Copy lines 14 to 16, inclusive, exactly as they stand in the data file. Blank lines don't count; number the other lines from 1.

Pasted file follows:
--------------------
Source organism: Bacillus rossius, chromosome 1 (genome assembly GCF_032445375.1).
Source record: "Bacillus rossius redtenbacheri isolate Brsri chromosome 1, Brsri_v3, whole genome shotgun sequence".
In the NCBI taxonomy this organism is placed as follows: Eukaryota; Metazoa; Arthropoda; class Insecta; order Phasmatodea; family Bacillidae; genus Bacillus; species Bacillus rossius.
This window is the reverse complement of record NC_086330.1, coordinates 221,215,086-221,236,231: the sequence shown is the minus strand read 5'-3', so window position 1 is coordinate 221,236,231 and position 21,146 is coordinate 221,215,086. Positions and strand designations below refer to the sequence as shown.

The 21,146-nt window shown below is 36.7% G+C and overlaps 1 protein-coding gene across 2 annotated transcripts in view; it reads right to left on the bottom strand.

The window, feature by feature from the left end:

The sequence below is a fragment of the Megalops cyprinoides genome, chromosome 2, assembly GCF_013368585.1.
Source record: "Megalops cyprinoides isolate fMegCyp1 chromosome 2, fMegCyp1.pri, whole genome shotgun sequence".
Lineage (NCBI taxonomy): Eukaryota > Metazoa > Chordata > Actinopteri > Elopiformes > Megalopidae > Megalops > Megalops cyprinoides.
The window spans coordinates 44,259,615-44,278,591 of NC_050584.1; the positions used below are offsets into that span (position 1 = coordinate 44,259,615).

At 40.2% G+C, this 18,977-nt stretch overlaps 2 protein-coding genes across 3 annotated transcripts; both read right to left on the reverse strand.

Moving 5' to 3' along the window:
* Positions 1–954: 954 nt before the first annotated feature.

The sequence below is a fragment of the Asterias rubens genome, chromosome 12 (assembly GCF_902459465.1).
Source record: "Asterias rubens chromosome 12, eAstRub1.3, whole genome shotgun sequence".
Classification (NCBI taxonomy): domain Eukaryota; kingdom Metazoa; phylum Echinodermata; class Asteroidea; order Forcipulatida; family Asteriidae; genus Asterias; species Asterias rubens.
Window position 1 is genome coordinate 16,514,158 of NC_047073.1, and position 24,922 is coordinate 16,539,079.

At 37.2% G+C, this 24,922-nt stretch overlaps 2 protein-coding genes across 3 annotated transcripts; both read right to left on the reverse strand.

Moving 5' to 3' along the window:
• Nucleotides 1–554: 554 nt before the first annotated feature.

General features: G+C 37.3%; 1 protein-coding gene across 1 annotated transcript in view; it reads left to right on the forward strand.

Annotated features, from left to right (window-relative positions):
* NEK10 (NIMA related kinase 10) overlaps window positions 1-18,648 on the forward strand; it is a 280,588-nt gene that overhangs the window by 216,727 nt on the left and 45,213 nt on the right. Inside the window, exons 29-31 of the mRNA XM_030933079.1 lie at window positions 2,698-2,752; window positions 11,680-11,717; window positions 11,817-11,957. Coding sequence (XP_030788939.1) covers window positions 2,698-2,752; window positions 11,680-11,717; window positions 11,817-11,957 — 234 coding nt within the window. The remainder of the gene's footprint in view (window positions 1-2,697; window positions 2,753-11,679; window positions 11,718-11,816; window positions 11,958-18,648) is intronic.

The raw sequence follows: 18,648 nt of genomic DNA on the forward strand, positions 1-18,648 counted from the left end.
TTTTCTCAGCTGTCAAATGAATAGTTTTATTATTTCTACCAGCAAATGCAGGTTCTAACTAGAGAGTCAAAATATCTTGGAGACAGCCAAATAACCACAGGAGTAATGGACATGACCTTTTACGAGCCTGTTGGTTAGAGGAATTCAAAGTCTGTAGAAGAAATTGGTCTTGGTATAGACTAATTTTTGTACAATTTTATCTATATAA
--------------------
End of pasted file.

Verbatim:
The sequence below is a fragment of the Asterias rubens genome, chromosome 12 (assembly GCF_902459465.1).
Source record: "Asterias rubens chromosome 12, eAstRub1.3, whole genome shotgun sequence".
Classification (NCBI taxonomy): domain Eukaryota; kingdom Metazoa; phylum Echinodermata; class Asteroidea; order Forcipulatida; family Asteriidae; genus Asterias; species Asterias rubens.